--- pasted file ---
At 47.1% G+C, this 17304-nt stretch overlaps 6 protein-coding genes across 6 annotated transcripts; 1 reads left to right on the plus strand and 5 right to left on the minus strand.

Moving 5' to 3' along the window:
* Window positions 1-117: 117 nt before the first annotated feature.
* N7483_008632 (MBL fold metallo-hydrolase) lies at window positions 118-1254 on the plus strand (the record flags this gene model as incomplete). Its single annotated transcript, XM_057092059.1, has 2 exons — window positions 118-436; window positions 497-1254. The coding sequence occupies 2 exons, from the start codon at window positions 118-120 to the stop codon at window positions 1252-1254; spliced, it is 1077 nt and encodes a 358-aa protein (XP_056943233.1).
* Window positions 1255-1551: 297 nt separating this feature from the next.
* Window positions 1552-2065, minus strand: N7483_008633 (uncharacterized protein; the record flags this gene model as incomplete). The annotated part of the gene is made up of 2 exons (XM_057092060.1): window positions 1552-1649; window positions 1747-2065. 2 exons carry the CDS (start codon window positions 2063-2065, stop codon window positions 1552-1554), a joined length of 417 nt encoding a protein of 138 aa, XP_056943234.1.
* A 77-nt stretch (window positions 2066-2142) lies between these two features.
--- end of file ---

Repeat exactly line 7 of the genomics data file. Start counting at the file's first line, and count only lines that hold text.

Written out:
* A 77-nt stretch (window positions 2066-2142) lies between these two features.